TransCanada will supply expertise in the design and construction of pipeline infrastructure to Project Pioneer. In addition to TransCanada, TransAlta said it is seeking industry partners from the oil, natural gas, and oil sands sectors who can provide expertise and knowledge across the full spectrum of process plant operations and reservoir knowledge for underground storage and EOR.

TransAlta is submitting detailed funding proposals to both the Alberta government’s CCS initiative and the federal government’s eco-Energy Technology Initiative. It hopes to receive funding commitments during 2009. The company said that if it receives funding from both entities, Project Pioneer will begin in early 2010, with operations commencing in 2012. Preliminary front-end engineering and design work for the project is under way.

"New carbon capture technologies like chilled ammonia show tremendous promise but are not commercially viable at this time. Government and industry partnerships are a critical catalyst required to accelerate their implementation, and provide a sustainable competitive edge for Canada and Canadian companies," said Steve Snyder, TransAlta’s CEO.

Nearly 100 projects worldwide — more than 80 of them in the U.S. — are assessing various aspects of CCS, according to a database compiled by the American Coalition for Clean Coal Electricity (ACCCE). But this figure could be larger: The database (www.americaspower.org/Media/Files/ACCCE-CCS-Database) released last December identifies only projects engaged in government cost-sharing programs; it does not include proprietary projects and technologies that would not otherwise be announced until they are ready for public demonstration. According to ACCCE, some of the projects are actual commercial-scale carbon dioxide storage projects. A few demonstrate commercial use of available carbon capture technologies. The majority represent ongoing research into CCS techniques that are required for broad commercial deployment in conjunctions with coal-based power generation.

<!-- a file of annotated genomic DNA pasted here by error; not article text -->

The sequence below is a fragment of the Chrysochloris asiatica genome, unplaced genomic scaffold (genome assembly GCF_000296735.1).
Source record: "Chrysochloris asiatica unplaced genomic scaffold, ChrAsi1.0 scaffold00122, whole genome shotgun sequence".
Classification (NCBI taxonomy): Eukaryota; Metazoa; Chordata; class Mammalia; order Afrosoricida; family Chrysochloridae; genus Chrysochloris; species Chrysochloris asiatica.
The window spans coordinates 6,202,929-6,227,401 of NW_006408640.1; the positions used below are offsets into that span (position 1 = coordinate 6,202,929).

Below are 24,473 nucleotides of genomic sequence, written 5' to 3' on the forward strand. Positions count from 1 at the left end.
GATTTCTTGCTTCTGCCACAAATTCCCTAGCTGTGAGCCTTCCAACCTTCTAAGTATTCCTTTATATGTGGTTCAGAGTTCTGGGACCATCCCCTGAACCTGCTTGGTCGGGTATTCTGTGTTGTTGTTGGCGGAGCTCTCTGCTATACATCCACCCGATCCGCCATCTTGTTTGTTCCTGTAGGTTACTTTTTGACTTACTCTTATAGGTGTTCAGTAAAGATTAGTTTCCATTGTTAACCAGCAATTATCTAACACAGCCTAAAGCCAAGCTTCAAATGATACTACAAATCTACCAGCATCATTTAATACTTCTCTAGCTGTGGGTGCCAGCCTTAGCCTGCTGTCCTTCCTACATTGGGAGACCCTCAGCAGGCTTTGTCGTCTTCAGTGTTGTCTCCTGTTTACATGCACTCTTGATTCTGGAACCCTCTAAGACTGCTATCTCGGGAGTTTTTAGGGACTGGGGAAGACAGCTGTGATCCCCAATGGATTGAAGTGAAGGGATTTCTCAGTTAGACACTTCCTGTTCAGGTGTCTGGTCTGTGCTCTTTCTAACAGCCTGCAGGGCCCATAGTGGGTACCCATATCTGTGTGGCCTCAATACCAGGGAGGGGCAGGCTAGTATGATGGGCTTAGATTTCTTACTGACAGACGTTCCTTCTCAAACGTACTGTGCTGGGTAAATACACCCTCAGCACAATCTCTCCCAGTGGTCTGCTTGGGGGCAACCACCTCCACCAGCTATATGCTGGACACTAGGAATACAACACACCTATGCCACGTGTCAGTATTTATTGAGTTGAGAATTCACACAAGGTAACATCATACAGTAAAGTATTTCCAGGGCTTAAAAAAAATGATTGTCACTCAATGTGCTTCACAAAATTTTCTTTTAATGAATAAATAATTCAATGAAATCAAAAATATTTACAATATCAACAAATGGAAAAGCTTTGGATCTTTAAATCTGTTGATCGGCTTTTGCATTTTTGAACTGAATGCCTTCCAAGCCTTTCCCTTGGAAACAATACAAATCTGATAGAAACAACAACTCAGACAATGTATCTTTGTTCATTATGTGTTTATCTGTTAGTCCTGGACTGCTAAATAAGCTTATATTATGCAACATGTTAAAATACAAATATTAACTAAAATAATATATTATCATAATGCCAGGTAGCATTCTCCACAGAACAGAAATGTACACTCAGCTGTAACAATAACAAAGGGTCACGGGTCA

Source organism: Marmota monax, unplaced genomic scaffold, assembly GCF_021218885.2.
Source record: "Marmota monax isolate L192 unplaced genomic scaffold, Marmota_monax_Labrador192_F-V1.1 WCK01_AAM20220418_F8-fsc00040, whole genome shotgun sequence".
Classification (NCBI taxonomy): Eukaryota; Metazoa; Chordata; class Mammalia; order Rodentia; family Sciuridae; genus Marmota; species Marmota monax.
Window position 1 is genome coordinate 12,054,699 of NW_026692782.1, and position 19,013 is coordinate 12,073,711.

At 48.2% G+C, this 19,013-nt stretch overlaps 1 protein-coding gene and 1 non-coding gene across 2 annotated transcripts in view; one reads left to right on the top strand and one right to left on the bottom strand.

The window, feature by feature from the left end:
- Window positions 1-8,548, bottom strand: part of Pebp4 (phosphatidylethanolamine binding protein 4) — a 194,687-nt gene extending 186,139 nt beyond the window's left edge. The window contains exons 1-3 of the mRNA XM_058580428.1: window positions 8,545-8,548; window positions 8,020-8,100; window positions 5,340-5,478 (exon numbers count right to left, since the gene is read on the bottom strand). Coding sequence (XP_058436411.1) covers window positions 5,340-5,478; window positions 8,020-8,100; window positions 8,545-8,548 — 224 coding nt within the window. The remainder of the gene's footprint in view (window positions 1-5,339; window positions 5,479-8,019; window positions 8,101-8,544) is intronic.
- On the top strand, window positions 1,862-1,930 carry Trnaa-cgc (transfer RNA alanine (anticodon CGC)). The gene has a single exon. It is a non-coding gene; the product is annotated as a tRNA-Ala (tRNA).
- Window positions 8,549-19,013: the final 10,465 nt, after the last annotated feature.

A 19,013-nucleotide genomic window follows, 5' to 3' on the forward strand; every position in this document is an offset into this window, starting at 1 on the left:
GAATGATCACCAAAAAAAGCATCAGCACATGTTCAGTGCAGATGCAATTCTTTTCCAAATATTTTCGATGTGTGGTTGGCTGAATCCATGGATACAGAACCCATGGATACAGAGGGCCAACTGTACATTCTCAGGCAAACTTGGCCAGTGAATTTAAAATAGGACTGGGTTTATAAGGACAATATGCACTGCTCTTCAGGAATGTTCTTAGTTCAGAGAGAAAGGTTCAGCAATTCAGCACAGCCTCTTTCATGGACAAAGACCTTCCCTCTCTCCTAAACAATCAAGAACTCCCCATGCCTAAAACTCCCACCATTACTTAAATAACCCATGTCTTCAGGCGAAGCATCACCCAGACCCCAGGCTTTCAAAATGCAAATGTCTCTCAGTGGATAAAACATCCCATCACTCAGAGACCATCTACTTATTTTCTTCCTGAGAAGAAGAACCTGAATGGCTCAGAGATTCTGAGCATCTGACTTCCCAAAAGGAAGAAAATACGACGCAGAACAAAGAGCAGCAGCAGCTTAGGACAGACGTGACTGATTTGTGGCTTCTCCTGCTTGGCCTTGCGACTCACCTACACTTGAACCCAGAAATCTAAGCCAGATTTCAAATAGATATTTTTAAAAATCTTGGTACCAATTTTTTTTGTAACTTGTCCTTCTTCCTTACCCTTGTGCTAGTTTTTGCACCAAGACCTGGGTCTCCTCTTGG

Vattenfall Joins the Oxycoal UK Collaboration. Swedish state company Vattenfall announced participation in the Oxycoal UK collaboration, a project to develop a competitive oxyfuel technology for the capture of carbon dioxide that is suitable for full-scale plant application. The project involves burning coal in a mixture of high-purity oxygen and recycled gas to produce a gas rich in carbon dioxide that can be purified and compressed for transportation and storage.

The Oxycoal UK project is lead by technology supplier Doosan Babcock and run by a group of industrial sponsors and university partners. Besides extensive knowledge and experience of CCS-technology, Vattenfall’s contribution to the project will be about £330,000. The project will be running until November 2009, with a possible extension of two years.

In 2008, Vattenfall’s opened its Oxyfuel pilot plant in Schwarze Pumpe and presented plans for new CCS demonstration plants in Denmark and Germany. The company said its primary goal is for CCS technology to be commercially viable in 2020.